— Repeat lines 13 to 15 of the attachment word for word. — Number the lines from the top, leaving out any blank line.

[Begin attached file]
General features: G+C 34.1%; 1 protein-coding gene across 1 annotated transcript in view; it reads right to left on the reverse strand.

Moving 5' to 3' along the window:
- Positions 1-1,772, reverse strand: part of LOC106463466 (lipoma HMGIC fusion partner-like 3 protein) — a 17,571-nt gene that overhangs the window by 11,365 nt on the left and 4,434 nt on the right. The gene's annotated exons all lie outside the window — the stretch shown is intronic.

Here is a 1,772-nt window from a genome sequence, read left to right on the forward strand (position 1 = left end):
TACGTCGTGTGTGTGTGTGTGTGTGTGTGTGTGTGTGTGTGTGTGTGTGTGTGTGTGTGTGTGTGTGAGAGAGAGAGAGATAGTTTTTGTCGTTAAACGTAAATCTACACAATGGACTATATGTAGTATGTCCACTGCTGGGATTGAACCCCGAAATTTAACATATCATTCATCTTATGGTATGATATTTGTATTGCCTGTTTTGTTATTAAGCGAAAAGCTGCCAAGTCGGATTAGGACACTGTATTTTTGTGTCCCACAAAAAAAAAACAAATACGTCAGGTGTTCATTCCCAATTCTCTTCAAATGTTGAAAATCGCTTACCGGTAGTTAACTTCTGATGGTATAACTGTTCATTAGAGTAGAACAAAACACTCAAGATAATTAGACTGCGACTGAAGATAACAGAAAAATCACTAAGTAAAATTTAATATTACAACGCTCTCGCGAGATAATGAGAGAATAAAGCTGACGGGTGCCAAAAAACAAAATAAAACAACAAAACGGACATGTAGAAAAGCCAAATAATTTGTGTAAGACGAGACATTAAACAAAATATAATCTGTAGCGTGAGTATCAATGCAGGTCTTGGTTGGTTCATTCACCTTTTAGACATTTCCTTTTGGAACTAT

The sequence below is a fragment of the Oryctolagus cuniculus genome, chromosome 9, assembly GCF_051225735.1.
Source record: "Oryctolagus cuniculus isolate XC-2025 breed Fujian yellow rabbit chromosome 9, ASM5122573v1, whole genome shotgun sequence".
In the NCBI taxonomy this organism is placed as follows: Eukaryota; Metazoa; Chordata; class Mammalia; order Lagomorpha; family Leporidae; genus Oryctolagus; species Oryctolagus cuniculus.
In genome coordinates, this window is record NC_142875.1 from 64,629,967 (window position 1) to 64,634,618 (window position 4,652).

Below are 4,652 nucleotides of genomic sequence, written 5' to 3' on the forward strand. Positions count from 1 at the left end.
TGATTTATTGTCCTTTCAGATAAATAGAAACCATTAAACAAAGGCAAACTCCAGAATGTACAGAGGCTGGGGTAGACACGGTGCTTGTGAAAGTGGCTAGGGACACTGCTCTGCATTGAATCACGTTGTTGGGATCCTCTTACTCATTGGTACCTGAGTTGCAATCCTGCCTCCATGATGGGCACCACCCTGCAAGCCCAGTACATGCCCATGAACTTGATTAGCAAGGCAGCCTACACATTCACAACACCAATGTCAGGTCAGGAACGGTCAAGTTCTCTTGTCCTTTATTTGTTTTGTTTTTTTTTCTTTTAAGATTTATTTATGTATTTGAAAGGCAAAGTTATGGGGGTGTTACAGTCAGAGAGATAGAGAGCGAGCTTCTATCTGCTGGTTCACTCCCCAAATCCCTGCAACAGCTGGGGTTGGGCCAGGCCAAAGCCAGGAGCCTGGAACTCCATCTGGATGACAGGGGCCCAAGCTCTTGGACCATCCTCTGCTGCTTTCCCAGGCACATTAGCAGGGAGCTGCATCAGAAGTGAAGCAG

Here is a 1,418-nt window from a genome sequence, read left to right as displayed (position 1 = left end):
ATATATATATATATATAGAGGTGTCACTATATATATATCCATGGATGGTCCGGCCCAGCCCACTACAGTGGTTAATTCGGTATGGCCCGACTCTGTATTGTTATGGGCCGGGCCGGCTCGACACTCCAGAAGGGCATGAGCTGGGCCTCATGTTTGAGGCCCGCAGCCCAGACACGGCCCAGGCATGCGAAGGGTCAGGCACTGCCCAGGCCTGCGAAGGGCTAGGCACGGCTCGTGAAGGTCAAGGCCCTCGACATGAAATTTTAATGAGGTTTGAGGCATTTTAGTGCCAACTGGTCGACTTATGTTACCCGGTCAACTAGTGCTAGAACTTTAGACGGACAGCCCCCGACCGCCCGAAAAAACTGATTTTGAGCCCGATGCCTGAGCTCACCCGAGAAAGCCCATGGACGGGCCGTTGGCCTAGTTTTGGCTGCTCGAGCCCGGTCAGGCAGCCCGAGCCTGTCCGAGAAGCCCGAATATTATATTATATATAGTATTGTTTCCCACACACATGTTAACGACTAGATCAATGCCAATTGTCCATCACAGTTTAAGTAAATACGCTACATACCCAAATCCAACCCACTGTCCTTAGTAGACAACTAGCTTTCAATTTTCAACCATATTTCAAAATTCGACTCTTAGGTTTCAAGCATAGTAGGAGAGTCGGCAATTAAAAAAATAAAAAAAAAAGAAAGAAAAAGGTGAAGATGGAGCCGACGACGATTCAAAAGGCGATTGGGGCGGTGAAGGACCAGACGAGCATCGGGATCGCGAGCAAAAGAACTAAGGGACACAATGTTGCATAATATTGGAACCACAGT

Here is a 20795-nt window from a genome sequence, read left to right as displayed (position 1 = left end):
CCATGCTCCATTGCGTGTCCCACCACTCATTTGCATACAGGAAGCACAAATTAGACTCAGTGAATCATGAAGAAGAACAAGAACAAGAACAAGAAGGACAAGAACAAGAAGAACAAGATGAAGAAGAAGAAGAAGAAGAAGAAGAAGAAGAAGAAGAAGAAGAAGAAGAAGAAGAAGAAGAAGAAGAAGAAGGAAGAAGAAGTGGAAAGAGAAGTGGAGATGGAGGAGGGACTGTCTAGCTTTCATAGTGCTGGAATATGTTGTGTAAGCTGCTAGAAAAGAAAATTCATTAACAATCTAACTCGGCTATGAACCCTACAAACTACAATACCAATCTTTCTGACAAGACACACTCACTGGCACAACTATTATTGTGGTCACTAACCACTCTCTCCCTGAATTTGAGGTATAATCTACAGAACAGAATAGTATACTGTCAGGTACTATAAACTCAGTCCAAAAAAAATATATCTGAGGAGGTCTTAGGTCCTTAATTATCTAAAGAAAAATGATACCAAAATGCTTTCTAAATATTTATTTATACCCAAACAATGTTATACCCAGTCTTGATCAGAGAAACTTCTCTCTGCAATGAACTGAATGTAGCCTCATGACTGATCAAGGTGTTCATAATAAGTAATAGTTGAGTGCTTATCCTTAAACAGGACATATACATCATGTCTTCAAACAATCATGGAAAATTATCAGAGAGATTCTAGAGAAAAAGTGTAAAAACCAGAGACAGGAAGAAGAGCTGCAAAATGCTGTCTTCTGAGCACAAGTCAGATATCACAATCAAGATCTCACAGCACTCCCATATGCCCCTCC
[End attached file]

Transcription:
ATATATATATATATATAGAGGTGTCACTATATATATATCCATGGATGGTCCGGCCCAGCCCACTACAGTGGTTAATTCGGTATGGCCCGACTCTGTATTGTTATGGGCCGGGCCGGCTCGACACTCCAGAAGGGCATGAGCTGGGCCTCATGTTTGAGGCCCGCAGCCCAGACACGGCCCAGGCATGCGAAGGGTCAGGCACTGCCCAGGCCTGCGAAGGGCTAGGCACGGCTCGTGAAGGTCAAGGCCCTCGACATGAAATTTTAATGAGGTTTGAGGCATTTTAGTGCCAACTGGTCGACTTATGTTACCCGGTCAACTAGTGCTAGAACTTTAGACGGACAGCCCCCGACCGCCCGAAAAAACTGATTTTGAGCCCGATGCCTGAGCTCACCCGAGAAAGCCCATGGACGGGCCGTTGGCCTAGTTTTGGCTGCTCGAGCCCGGTCAGGCAGCCCGAGCCTGTCCGAGAAGCCCGAATATTATATTATATATAGTATTGTTTCCCACACACATGTTAACGACTAGATCAATGCCAATTGTCCATCACAGTTTAAGTAAATACGCTACATACCCAAATCCAACCCACTGTCCTTAGTAGACAACTAGCTTTCAATTTTCAACCATATTTCAAAATTCGACTCTTAGGTTTCAAGCATAGTAGGAGAGTCGGCAATTAAAAAAATAAAAAAAAAAGAAAGAAAAAGGTGAAGATGGAGCCGACGACGATTCAAAAGGCGATTGGGGCGGTGAAGGACCAGACGAGCATCGGGATCGCGAGCAAAAGAACTAAGGGACACAATGTTGCATAATATTGGAACCACAGT

Here is a 20795-nt window from a genome sequence, read left to right as displayed (position 1 = left end):
CCATGCTCCATTGCGTGTCCCACCACTCATTTGCATACAGGAAGCACAAATTAGACTCAGTGAATCATGAAGAAGAACAAGAACAAGAACAAGAAGGACAAGAACAAGAAGAACAAGATGAAGAAGAAGAAGAAGAAGAAGAAGAAGAAGAAGAAGAAGAAGAAGAAGAAGAAGAAGAAGAAGAAGAAGAAGGAAGAAGAAGTGGAAAGAGAAGTGGAGATGGAGGAGGGACTGTCTAGCTTTCATAGTGCTGGAATATGTTGTGTAAGCTGCTAGAAAAGAAAATTCATTAACAATCTAACTCGGCTATGAACCCTACAAACTACAATACCAATCTTTCTGACAAGACACACTCACTGGCACAACTATTATTGTGGTCACTAACCACTCTCTCCCTGAATTTGAGGTATAATCTACAGAACAGAATAGTATACTGTCAGGTACTATAAACTCAGTCCAAAAAAAATATATCTGAGGAGGTCTTAGGTCCTTAATTATCTAAAGAAAAATGATACCAAAATGCTTTCTAAATATTTATTTATACCCAAACAATGTTATACCCAGTCTTGATCAGAGAAACTTCTCTCTGCAATGAACTGAATGTAGCCTCATGACTGATCAAGGTGTTCATAATAAGTAATAGTTGAGTGCTTATCCTTAAACAGGACATATACATCATGTCTTCAAACAATCATGGAAAATTATCAGAGAGATTCTAGAGAAAAAGTGTAAAAACCAGAGACAGGAAGAAGAGCTGCAAAATGCTGTCTTCTGAGCACAAGTCAGATATCACAATCAAGATCTCACAGCACTCCCATATGCCCCTCC